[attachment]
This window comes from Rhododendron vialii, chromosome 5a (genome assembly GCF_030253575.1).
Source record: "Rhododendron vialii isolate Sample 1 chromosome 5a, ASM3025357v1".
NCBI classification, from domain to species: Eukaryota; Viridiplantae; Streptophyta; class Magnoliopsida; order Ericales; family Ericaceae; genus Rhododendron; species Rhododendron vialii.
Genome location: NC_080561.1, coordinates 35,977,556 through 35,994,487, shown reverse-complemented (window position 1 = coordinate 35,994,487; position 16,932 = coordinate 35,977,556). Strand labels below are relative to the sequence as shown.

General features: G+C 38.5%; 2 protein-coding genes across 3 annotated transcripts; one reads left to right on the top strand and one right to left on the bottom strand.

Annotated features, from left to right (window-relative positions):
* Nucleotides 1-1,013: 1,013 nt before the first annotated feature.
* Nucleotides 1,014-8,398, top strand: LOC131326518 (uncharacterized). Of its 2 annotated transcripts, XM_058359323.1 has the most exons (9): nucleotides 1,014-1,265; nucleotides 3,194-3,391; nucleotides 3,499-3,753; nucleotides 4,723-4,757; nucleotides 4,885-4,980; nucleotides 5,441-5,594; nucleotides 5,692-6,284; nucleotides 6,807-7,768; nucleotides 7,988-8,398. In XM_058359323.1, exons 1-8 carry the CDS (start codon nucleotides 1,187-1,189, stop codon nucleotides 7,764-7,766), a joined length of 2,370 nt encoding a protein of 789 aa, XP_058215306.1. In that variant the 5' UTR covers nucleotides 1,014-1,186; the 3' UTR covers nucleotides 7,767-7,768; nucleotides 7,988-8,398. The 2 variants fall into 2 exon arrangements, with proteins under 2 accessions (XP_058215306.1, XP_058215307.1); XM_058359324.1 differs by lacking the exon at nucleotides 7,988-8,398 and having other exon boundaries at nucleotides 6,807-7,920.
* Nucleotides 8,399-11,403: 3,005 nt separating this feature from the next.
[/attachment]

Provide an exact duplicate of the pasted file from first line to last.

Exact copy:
This window comes from Rhododendron vialii, chromosome 5a (genome assembly GCF_030253575.1).
Source record: "Rhododendron vialii isolate Sample 1 chromosome 5a, ASM3025357v1".
NCBI classification, from domain to species: Eukaryota; Viridiplantae; Streptophyta; class Magnoliopsida; order Ericales; family Ericaceae; genus Rhododendron; species Rhododendron vialii.
Genome location: NC_080561.1, coordinates 35,977,556 through 35,994,487, shown reverse-complemented (window position 1 = coordinate 35,994,487; position 16,932 = coordinate 35,977,556). Strand labels below are relative to the sequence as shown.

General features: G+C 38.5%; 2 protein-coding genes across 3 annotated transcripts; one reads left to right on the top strand and one right to left on the bottom strand.

Annotated features, from left to right (window-relative positions):
* Nucleotides 1-1,013: 1,013 nt before the first annotated feature.
* Nucleotides 1,014-8,398, top strand: LOC131326518 (uncharacterized). Of its 2 annotated transcripts, XM_058359323.1 has the most exons (9): nucleotides 1,014-1,265; nucleotides 3,194-3,391; nucleotides 3,499-3,753; nucleotides 4,723-4,757; nucleotides 4,885-4,980; nucleotides 5,441-5,594; nucleotides 5,692-6,284; nucleotides 6,807-7,768; nucleotides 7,988-8,398. In XM_058359323.1, exons 1-8 carry the CDS (start codon nucleotides 1,187-1,189, stop codon nucleotides 7,764-7,766), a joined length of 2,370 nt encoding a protein of 789 aa, XP_058215306.1. In that variant the 5' UTR covers nucleotides 1,014-1,186; the 3' UTR covers nucleotides 7,767-7,768; nucleotides 7,988-8,398. The 2 variants fall into 2 exon arrangements, with proteins under 2 accessions (XP_058215306.1, XP_058215307.1); XM_058359324.1 differs by lacking the exon at nucleotides 7,988-8,398 and having other exon boundaries at nucleotides 6,807-7,920.
* Nucleotides 8,399-11,403: 3,005 nt separating this feature from the next.